UA President to meet with Alaska’s congressional leaders about UA federal priorities

University of Alaska President Jim Johnsen will be in the nation’s capital this week meeting with Alaska’s Congressional Delegation and federal agency officials to discuss the university’s FY2021 federal funding priorities and provide an update on progress being made at UA.

“The University of Alaska is fortunate to have such a strong and supportive Congressional Delegation,” Johnsen said. “They understand the full nature of our mission, our educational impact in the state and the significant scientific contributions we’re making at the national level.”

Johnsen is scheduled to meet with U.S. Senators Lisa Murkowski and Dan Sullivan, and Congressman Don Young, along with several federal agencies, and will address a number of topics including:

· The university’s FY2021 federal funding priorities and opportunities;
· The university’s budget, state legislative priorities and progress toward meeting its budget challenges; and,
· The university’s initiative to remedy its federal land grant deficit.

The university’s federal funding priorities include support for research in areas of national importance and UA expertise such as Arctic security, energy micro-grids, earthquake and tsunami preparedness and response, fisheries and oceans, remote sensing, fire science, human behavioral health, and long-term environmental change.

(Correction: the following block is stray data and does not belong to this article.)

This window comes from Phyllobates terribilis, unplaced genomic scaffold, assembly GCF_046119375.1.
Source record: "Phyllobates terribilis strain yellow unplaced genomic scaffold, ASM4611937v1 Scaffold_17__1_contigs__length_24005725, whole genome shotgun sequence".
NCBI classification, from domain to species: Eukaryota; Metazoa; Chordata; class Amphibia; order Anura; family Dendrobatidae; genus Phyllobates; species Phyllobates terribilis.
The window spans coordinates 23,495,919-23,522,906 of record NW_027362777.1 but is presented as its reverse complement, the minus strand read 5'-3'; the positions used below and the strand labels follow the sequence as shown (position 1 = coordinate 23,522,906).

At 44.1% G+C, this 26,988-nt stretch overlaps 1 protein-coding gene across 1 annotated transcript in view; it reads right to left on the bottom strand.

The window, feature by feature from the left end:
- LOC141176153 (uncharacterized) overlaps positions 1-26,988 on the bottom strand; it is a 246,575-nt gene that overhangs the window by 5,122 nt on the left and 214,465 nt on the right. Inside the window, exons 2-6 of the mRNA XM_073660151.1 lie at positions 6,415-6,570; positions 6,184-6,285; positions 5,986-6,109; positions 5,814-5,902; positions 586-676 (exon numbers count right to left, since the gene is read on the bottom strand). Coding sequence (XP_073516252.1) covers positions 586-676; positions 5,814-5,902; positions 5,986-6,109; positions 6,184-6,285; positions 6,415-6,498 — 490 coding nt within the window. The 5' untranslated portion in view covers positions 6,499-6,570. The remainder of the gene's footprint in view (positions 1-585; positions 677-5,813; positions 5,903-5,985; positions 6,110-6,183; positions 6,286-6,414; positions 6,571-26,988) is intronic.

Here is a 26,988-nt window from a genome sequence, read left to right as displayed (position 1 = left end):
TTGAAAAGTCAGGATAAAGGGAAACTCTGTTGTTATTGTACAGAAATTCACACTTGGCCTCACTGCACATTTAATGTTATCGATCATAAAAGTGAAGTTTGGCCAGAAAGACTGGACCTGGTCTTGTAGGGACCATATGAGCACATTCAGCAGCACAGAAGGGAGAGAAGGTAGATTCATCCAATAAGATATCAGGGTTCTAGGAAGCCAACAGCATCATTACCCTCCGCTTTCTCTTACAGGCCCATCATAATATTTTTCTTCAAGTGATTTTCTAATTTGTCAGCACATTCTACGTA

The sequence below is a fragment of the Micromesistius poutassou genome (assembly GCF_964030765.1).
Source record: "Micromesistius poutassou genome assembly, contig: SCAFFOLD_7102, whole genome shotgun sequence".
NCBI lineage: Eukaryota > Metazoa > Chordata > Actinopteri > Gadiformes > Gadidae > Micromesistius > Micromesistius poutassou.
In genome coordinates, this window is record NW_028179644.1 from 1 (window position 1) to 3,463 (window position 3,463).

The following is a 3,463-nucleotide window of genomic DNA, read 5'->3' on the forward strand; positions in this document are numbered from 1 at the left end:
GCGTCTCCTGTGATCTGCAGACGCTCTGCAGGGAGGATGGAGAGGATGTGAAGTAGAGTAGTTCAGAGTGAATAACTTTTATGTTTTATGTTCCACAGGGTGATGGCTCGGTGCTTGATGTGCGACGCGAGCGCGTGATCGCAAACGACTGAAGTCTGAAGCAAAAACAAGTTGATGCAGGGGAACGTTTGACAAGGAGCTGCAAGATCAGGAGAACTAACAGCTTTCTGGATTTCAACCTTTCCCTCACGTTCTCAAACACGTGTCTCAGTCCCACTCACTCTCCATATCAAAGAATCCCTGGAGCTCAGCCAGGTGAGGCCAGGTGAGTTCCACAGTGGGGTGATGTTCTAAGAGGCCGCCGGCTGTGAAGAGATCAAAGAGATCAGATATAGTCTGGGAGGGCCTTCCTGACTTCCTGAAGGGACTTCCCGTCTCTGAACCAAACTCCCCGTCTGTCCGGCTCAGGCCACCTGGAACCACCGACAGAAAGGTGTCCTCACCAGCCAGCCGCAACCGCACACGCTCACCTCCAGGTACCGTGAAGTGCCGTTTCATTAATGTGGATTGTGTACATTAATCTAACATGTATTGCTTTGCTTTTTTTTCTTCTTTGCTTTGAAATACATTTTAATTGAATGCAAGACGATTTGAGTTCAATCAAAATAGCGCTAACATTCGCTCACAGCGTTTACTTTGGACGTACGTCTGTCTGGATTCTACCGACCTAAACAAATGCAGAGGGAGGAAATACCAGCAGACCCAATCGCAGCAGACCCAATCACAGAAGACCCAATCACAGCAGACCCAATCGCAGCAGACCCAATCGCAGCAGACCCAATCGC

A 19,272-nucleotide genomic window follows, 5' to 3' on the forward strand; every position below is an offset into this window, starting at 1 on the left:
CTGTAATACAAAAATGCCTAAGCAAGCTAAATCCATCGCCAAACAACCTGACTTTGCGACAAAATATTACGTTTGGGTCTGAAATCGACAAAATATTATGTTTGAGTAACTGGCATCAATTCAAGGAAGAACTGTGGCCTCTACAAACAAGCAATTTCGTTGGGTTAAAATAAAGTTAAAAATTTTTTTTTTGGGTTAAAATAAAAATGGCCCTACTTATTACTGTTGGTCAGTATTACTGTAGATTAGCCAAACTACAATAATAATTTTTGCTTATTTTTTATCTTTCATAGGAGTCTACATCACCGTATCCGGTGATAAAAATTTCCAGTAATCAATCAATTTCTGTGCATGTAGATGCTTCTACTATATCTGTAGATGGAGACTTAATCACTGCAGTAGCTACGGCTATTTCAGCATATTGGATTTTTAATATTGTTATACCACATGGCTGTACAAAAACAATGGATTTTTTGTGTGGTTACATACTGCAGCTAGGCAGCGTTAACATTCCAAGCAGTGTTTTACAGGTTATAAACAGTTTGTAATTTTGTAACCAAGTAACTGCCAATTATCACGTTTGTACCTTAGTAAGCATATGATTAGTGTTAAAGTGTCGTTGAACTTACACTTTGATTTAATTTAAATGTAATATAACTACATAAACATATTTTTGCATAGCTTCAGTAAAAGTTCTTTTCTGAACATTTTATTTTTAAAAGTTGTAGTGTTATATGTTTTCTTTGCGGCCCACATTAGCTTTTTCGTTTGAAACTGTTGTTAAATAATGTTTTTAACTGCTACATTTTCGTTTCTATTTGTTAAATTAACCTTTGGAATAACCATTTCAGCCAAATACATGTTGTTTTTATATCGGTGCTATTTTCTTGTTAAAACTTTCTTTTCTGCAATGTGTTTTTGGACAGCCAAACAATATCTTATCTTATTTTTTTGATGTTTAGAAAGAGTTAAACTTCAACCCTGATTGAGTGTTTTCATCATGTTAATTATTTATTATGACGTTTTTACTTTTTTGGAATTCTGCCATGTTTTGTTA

Regarding the land grant deficit, UA is Alaska’s land grant university, but it did not receive the land it was due under federal law. While Alaska is the largest state in the nation, only Delaware received a smaller federal land grant for its university. The university is due an additional 360,000 acres of land from its historic entitlements and is making good progress with the state and federal government to remedy the deficit, Johnsen said. “This is a 100-year problem that we are going to resolve,” he said. “While it won’t help our budget in the short-term, it will provide long-term benefits for our students and our state.”

“Our leaders in Washington, D.C play a key role in helping the university get the resources we need to build on our leading role in Arctic research, our important contribution to economic development, and our mission to provide wide access to educational opportunities for Alaskans,” Johnsen said.